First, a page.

By: Christopher G. Fox, PhD
It’s funny how something unexpected can happen to transform dimly half-formed background thinking into concrete and specific insight that brings about change.
For quite some time now, I have been coming back to the concept of “repair.” Regular readers of Two Drops of Ink with good memories may remember that it showed up in my November column on heart values, where I envisioned repair as a way to manifest my inner heart value of kindness.
But I never quite defined it. I wasn’t ready. In hindsight, many other of my writing colleagues write about repair, in their own terms. Just to name a few, I’m thinking of:
- Marilyn Davis, “Writing: Are You Generous or Miserly“
- Frank McKinley, “How Writing Helped Me Deal With Grief“
- Tracy Kenworth, “Making the Day Count“
- Shahnaz Radjy, “What My Dog and Goats Taught Me about Being a Writer“
So, what do I mean by “repair” in writing? I’ll get to that serendipitous moment shortly. Repair simply means healing something broken in the world. It can start with a brokenness in our own hearts – how often we hear about ways that writers use their writing practice to recover from painful occurrences and situations.
But it also means helping people overcome their pain, delivering solace or inspiration to one’s readers.
The Art of Kintsugi: Fixing Cracks
As writers, we repair the cracks we find in the world using the beauty of language, the quality of clear thinking, and the empathy of loving-kindness towards our subjects and our readers.
I’m reminded of the Japanese art of kintsugi, using gold or silver to fix broken pottery. The seam remains, repaired with precious metal.
I love the philosophy of kintsugi.
“The practice is related to the Japanese philosophy of wabi-sabi, which calls for seeing beauty in the flawed or imperfect. The repair method was also born from the Japanese feeling of mottainai, which expresses regret when something is wasted, as well as mushin, the acceptance of change,” as Kelly Richman-Abdou explains it in My Modern Met.
A Moment with Fred Rogers
The moment, the golden seam that fused all these fragmented thoughts was recently watching the documentary “Won’t You Be My Neighbor?” It explores the ideas and legacy of Fred Rogers and his enduring “Mr. Rogers’ Neighborhood.”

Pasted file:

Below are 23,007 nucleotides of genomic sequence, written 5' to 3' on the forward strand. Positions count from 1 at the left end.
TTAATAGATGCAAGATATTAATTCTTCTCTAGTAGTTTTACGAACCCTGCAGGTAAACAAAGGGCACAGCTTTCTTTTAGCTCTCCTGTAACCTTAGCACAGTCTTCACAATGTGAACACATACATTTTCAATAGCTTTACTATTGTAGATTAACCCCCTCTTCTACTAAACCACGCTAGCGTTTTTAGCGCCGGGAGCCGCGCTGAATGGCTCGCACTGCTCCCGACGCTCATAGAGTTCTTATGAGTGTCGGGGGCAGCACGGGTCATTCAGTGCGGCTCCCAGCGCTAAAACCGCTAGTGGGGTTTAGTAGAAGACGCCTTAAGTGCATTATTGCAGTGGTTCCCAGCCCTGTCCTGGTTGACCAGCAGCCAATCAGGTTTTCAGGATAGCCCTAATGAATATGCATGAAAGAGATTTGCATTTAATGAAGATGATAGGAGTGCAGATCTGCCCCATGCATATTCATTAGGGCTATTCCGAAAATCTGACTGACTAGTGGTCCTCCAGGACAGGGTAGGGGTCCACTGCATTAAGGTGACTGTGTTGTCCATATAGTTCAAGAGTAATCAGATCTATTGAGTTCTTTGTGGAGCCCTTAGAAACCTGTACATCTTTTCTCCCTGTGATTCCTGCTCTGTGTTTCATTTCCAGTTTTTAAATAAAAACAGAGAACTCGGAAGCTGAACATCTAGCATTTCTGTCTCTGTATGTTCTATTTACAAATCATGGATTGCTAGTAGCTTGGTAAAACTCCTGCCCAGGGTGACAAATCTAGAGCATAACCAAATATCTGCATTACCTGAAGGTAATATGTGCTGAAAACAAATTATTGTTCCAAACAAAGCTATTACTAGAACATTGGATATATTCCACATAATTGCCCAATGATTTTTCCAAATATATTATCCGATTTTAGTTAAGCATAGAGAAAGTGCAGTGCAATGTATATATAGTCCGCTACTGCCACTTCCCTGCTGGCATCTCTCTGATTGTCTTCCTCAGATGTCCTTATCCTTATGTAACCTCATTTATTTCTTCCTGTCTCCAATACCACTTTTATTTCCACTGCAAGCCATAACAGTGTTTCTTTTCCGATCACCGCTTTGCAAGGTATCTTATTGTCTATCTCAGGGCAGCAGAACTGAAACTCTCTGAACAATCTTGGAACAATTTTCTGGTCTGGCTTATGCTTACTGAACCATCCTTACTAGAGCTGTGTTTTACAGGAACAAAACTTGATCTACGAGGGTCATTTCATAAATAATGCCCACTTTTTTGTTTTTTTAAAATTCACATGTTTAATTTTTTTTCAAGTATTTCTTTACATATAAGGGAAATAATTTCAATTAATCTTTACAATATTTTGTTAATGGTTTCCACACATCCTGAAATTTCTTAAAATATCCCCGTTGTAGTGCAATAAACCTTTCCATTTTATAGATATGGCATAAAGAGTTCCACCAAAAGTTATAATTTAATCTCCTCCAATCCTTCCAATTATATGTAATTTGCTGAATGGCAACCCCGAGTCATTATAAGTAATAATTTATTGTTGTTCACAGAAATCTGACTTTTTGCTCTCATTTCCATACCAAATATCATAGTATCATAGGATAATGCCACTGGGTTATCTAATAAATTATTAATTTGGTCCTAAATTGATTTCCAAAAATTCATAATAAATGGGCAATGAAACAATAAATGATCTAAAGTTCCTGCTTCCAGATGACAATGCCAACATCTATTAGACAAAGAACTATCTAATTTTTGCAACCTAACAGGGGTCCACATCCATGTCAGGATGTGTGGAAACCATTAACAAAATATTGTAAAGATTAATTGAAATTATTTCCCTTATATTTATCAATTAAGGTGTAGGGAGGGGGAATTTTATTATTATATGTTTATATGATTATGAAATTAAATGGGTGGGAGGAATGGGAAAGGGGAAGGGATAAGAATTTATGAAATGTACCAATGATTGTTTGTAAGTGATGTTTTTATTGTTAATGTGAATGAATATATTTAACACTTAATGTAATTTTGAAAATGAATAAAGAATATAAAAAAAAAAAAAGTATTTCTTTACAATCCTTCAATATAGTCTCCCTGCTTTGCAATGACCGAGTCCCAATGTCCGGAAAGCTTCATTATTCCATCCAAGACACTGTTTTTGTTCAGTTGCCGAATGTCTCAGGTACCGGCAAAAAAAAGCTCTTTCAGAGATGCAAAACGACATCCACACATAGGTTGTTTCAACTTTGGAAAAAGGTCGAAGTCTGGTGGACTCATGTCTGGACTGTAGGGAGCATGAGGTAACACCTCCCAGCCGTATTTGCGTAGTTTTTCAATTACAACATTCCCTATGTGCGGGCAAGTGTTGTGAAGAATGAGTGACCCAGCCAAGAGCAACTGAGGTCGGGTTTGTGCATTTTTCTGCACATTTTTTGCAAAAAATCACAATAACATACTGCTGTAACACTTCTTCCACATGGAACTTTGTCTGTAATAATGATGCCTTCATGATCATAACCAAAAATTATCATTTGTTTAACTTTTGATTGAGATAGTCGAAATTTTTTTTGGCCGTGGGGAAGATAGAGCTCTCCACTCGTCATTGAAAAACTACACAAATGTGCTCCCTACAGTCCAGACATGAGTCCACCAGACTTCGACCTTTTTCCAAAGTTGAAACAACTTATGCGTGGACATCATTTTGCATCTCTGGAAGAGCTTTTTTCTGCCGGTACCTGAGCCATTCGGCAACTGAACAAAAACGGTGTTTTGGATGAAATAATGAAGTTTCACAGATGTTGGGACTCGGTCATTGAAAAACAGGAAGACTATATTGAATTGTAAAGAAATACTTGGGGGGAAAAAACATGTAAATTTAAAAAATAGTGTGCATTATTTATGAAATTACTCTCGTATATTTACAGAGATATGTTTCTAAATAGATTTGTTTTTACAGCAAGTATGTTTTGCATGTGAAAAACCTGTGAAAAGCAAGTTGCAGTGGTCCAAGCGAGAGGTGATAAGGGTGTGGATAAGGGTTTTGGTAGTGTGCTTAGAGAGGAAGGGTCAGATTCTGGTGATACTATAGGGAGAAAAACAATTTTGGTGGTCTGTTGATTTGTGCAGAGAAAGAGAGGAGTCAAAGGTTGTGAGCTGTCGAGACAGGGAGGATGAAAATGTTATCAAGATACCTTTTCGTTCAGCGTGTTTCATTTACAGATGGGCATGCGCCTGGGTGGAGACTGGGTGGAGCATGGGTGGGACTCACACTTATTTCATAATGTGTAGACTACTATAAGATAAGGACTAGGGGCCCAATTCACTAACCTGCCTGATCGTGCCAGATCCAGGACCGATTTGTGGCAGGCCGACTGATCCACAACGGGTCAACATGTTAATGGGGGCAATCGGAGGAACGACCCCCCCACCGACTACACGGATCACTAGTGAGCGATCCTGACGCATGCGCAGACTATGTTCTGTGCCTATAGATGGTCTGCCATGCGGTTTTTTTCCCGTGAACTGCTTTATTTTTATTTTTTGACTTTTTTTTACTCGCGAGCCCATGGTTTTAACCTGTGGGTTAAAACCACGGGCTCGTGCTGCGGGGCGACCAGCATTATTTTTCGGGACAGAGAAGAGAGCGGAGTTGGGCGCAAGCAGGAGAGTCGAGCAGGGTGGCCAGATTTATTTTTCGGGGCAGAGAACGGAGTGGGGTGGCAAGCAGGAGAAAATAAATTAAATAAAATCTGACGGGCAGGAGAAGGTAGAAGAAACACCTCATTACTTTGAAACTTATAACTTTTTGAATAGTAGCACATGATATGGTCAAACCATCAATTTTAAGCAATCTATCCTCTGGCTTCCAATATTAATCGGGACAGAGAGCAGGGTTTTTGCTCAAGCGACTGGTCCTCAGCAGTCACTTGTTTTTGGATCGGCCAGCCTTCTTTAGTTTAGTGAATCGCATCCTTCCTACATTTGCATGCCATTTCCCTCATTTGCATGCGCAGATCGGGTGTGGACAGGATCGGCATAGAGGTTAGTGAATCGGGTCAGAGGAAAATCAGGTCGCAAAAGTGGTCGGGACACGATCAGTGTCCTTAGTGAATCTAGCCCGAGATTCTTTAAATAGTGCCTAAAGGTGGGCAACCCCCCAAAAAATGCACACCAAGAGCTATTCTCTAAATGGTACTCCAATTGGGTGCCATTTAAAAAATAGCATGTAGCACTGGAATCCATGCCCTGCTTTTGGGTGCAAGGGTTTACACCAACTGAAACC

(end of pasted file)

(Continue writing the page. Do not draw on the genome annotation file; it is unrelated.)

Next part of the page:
The documentary is moving from start to finish. It’s a beautiful film, and I highly recommend it. But the galvanizing moment came from footage where Fred Rogers mentioned the concept of “tikkun olam.” It literally means “repair of the world” in Hebrew.
Fred Rogers came out of retirement after September 11, 2001, to address the pain and confusion of that moment in American history. In his address, he said, “No matter what our particular job, especially in our world today, we all are called to be Tikkun Olam—repairers of creation. Thank you for whatever you do, wherever you are, to bring joy, and light, and hope, and faith, and pardon and love to your neighborhood and to yourself.”
That moment and that quote was a seam of gold meant to help repair the broken heart of a nation. Hearing it some 18 years later, it also helped me see with clarity how all these loose thoughts in my head come together in the idea of writing to repair the world.
Tikkun Olam: Repairing the World
Tikkun olam has a complex history with many strands to it among the various threads of Jewish thought. Today, it is used by many to refer to efforts made towards social justice, taking responsibility for fixing what is wrong with the world.
According to more mystical strains of Judaism, such as the work of the 16th-century kabbalist Isaac Luria, “The ‘repair’ that is needed […] is two-fold: the gathering of light and souls, to be achieved by human beings through the contemplative performance of religious acts. The goal of such repair, which can only be effected by humans, is to separate what is holy from the created world.”
This idea comes from a deep context of religious thinking that is outside my own knowledge or experience in faith, but nonetheless, I find in it a rich metaphor of what we are here to do as writers in this world, gathering light as an instrument of repair.
When we look consciously at our own practice of writing as an act of repair, we unlock a unique sense of purpose. By asking, “what am I trying to repair with this writing, and how will my writing provide that repair,” we make fundamental changes to what emerges and what our writing accomplishes.
Christopher G. Fox, Ph. D. is a writer and communications strategist living in Los Angeles. He works with executives and subject matter experts to help them build reputations through messages, conversations, stories, and thought leadership.
His website,Syncresis®is a consultancy focused on thought leadership, patient communication, and content strategy. Its unique virtual operating model means that teams are purpose-built to the needs of a specific client and project.
He is also the creator of Kindness Communication®, which promotes the idea that the worlds we move in can be better places if we make kindness the core of how we operate.
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